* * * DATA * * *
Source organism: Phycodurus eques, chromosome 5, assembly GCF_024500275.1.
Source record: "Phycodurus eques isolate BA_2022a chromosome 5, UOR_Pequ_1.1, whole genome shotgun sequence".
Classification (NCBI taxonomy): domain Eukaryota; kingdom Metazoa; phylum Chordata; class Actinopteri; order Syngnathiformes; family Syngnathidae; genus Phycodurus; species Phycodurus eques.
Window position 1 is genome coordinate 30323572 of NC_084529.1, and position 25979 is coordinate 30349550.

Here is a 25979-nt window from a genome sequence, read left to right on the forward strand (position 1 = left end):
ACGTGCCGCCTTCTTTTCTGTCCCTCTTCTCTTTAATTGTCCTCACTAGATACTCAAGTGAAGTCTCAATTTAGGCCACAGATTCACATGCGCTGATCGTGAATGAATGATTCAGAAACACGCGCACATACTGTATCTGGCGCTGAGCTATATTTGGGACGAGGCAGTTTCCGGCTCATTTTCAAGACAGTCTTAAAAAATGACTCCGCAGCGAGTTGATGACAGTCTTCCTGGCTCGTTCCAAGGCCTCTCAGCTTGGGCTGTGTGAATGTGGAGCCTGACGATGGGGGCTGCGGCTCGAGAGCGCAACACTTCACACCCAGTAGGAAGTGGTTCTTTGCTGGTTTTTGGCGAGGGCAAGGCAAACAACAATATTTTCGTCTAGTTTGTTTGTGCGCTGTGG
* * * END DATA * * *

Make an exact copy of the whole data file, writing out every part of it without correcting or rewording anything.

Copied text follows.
Source organism: Phycodurus eques, chromosome 5, assembly GCF_024500275.1.
Source record: "Phycodurus eques isolate BA_2022a chromosome 5, UOR_Pequ_1.1, whole genome shotgun sequence".
Classification (NCBI taxonomy): domain Eukaryota; kingdom Metazoa; phylum Chordata; class Actinopteri; order Syngnathiformes; family Syngnathidae; genus Phycodurus; species Phycodurus eques.
Window position 1 is genome coordinate 30323572 of NC_084529.1, and position 25979 is coordinate 30349550.

Here is a 25979-nt window from a genome sequence, read left to right on the forward strand (position 1 = left end):
ACGTGCCGCCTTCTTTTCTGTCCCTCTTCTCTTTAATTGTCCTCACTAGATACTCAAGTGAAGTCTCAATTTAGGCCACAGATTCACATGCGCTGATCGTGAATGAATGATTCAGAAACACGCGCACATACTGTATCTGGCGCTGAGCTATATTTGGGACGAGGCAGTTTCCGGCTCATTTTCAAGACAGTCTTAAAAAATGACTCCGCAGCGAGTTGATGACAGTCTTCCTGGCTCGTTCCAAGGCCTCTCAGCTTGGGCTGTGTGAATGTGGAGCCTGACGATGGGGGCTGCGGCTCGAGAGCGCAACACTTCACACCCAGTAGGAAGTGGTTCTTTGCTGGTTTTTGGCGAGGGCAAGGCAAACAACAATATTTTCGTCTAGTTTGTTTGTGCGCTGTGG